Insufficient evidence to reopen probe into Irish teen’s death, Malaysia court rules
In August 2019, the naked body of Nora Anne Quoirin, 15, who suffered from learning difficulties, was found in a ravine near the Dusun holiday resort where her family was staying in Seremban, about 70 kilometers (44 miles) south of the Malaysian capital.
On Monday, the Seremban Coroner’s Court closed the inquiry, saying there was insufficient evidence to indicate foul play.
Police had earlier ruled that out, but her family questioned the findings and said she had never before left them voluntarily.
Malaysia opened an inquest into the death in August at the family’s request, with proceedings streamed online due to coronavirus restrictions.
The court on Monday ruled that there was no one involved in Quoirin’s death and it was more likely she had simply got lost in the jungle.
“It was more probable than not that she had died of misadventure…” coroner Maimoonah Aid told the court.
“For me to speculate and presume of her actions and involvement of a third party without any proof, that would be a breach of my duty so the inquiry is hereby closed.”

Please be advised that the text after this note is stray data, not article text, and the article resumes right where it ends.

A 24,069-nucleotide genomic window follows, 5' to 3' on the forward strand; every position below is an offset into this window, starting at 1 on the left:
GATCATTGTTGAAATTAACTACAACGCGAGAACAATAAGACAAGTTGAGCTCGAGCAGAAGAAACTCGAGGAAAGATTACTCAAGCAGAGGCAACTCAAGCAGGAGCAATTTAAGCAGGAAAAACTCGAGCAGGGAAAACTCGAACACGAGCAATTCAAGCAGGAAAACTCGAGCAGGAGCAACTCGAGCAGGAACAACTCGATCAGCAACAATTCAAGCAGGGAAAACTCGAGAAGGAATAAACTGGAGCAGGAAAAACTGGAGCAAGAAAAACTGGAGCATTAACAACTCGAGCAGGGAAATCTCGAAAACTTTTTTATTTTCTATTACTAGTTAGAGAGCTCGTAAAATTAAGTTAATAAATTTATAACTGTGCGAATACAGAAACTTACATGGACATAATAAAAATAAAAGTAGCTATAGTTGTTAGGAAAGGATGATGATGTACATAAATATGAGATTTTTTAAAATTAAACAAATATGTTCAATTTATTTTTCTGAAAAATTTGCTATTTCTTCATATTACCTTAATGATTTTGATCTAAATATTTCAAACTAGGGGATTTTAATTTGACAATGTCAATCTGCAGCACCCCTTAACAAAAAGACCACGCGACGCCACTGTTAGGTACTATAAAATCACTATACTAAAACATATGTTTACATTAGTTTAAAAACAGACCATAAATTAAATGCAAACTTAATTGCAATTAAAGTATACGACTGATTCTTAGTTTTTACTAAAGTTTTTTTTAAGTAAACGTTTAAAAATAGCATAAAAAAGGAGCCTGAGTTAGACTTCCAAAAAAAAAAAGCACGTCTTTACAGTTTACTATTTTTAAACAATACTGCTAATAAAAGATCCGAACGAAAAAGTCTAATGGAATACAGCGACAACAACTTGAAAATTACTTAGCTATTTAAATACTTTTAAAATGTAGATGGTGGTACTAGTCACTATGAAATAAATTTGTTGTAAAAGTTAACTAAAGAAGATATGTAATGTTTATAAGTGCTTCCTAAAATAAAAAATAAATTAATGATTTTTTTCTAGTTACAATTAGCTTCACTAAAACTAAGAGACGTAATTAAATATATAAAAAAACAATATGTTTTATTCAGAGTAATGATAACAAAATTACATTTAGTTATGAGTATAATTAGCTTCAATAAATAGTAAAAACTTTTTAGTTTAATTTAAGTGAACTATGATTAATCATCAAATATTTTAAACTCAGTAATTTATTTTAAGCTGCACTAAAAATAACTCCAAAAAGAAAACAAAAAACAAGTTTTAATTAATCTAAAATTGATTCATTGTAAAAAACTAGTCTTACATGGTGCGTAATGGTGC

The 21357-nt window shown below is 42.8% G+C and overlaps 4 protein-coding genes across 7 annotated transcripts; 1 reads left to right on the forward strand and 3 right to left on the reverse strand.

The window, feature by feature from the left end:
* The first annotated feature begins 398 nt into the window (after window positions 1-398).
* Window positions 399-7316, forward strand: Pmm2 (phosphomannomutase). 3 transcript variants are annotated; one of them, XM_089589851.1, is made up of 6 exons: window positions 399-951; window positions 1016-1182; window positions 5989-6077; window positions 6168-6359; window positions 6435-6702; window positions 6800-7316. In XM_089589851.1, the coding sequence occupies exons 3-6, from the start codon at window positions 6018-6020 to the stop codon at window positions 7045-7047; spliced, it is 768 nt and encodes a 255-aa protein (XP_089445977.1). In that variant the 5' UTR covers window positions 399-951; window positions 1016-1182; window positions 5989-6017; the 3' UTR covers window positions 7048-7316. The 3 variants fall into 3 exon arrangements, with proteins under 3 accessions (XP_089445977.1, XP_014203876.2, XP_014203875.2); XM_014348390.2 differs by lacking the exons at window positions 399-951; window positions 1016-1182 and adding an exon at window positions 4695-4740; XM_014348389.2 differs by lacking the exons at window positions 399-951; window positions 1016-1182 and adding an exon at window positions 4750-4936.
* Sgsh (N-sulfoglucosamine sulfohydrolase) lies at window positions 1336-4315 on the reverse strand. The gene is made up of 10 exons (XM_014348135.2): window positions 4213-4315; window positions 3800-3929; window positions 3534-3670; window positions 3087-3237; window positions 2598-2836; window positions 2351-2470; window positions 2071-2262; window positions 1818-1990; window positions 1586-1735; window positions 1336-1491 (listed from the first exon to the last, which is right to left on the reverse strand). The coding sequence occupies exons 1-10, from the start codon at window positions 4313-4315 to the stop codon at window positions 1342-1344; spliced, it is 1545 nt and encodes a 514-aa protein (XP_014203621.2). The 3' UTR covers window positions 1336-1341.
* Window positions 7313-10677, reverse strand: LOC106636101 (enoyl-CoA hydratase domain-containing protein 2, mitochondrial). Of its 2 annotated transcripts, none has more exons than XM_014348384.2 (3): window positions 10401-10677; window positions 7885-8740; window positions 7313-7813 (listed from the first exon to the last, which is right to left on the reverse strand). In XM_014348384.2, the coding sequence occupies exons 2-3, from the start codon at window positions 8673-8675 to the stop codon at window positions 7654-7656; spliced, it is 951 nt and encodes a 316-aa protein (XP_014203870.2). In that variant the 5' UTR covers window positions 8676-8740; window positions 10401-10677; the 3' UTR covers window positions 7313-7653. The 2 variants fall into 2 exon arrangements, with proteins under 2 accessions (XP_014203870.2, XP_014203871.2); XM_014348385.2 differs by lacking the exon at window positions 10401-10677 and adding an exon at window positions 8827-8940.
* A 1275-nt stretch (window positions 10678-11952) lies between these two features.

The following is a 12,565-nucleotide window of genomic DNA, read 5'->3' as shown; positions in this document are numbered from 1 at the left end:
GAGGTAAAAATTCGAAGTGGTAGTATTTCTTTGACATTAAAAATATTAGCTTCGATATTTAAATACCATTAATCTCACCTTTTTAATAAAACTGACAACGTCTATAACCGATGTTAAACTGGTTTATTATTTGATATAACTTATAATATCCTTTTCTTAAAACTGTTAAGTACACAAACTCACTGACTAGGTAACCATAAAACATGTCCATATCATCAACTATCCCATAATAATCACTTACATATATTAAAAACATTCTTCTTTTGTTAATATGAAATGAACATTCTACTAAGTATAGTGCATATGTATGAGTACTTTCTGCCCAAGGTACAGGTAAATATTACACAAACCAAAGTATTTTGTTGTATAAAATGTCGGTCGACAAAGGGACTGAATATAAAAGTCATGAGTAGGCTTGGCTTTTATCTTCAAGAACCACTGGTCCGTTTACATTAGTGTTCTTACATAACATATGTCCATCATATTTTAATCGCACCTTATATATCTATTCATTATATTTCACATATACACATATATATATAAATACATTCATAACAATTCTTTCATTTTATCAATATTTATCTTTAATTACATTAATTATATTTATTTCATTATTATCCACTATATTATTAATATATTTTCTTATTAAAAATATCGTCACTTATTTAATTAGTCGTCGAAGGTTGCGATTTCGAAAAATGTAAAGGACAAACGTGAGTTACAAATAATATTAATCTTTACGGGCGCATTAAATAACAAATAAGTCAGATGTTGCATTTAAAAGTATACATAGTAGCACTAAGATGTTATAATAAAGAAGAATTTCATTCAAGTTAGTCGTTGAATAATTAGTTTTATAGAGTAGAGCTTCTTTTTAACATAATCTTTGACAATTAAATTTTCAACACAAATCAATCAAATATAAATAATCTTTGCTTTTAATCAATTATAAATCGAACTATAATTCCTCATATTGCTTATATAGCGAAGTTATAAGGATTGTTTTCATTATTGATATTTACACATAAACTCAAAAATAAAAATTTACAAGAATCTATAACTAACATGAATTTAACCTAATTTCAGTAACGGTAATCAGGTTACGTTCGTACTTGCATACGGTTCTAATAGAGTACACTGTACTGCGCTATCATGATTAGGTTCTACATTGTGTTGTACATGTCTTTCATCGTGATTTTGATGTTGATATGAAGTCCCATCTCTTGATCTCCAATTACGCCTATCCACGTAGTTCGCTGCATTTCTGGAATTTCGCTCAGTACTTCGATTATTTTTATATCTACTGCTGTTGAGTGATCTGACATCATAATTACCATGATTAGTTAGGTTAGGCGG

A lawyer for the family did not immediately respond to a request for comment. Her parents, Sebastien and Meabh Quoirin, appeared solemn on the court proceedings live-stream as the decision was read.
Her mother Meabh, one of nearly 50 witnesses who testified at the inquest, had said she believed her daughter could have been abducted and accused authorities of not taking her concerns seriously.
Police, however, said there was no evidence that Quoirin was kidnapped and insisted their probe was thorough.
An autopsy had established that Quoirin had died from internal bleeding, probably caused by prolonged hunger and stress.